Roving Reporter: Spin Your Path at John C. Campbell Folk School
I often talk about a spinner’s path or fiber journey. This isn’t a map from A to B; there’s no specific order to acquire or build skills. My experience is like walking the lovely paths at the John C. Campbell Folk School—a fork appears, and you can keep walking in the same direction or head off into parts unknown. My path this year has taken me through fields of natural dye plants, to a right turn at the intersection of wool and cotton, and into an interesting charkha-spinning cul-de-sac.
A Proud Spinning Teacher
Having just finished leading two workshops at the Folk School in North Carolina, I’m looking back on at the amazing amount of work my diligent group of spinners accomplished. We prepared wool, we dyed wool, we spun and designed a wide variety of yarns, we wove cloth, we knitted swatches, and more.
The workshop spaces at the Folk School always take my breath away. My happy troupe of spinners had a room stocked with dyepots and gas ranges, spoons and buckets, and dozens of handcards and spinning wheels—a teacher’s dream. We started working with a madder root dyepot and wondered if there might still be black walnuts in the woods. We gathered and soaked the nuts that were still wrapped in fading green hulls and had little skeins of handspun to toss in by the next morning. A facility such as the Folk School offers more than a place to learn, it’s a place to explore and discover new interests.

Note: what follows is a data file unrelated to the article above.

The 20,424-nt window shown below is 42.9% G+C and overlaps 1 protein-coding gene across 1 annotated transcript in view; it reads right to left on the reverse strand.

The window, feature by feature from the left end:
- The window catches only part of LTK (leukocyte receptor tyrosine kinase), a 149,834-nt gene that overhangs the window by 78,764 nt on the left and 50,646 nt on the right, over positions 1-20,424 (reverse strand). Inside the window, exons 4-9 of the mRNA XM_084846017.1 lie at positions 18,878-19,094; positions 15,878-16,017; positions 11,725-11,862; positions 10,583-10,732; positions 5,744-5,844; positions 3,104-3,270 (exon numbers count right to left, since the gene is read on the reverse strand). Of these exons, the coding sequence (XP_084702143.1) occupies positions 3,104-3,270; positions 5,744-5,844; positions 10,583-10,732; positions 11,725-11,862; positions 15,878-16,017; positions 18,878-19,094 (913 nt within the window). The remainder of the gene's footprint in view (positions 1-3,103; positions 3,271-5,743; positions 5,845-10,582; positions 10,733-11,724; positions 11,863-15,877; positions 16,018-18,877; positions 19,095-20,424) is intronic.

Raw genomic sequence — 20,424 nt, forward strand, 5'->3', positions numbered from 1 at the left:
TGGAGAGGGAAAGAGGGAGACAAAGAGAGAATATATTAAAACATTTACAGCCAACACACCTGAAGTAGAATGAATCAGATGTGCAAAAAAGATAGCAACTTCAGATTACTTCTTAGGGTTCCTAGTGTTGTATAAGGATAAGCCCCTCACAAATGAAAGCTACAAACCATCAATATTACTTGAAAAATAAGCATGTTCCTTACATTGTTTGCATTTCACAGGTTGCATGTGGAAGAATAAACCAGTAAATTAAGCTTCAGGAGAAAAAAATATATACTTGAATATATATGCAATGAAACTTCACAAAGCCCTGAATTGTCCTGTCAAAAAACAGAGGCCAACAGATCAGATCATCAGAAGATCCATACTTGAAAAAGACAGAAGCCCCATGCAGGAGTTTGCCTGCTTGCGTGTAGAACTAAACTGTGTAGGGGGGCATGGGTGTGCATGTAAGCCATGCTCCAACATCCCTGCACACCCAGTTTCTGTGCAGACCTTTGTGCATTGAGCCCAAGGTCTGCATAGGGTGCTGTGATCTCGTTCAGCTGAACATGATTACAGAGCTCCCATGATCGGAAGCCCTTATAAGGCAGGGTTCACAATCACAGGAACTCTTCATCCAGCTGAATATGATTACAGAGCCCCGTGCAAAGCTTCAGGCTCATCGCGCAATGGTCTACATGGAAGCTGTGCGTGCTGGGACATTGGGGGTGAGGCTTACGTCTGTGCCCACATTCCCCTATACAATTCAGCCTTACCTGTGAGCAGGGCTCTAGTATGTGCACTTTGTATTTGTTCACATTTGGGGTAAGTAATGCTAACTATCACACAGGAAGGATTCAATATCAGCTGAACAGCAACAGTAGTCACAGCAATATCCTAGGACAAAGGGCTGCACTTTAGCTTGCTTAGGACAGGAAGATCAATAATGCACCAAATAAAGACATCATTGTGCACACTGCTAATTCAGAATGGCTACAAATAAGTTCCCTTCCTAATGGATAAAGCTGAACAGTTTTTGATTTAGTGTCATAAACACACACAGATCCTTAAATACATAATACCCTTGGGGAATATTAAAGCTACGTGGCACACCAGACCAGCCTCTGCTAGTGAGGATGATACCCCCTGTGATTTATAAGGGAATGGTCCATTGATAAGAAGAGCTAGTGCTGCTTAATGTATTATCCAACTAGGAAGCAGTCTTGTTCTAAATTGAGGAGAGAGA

Even with the luxury of an entire week of fiber explorations, I see much of my work as an instructor as pointing out the abundant opportunities for further work. You could learn more about wool and natural dyes, wool and woven cloth, and beyond.
Check the John C. Campbell Folk School website for future class listings. I’ll hope to see you there!
Featured Image: The quiet trees, joyful makers, and well-equipped studios at the Folk School help you to follow your creative path. Photos by Kate Larson
Find Your Spinning Path!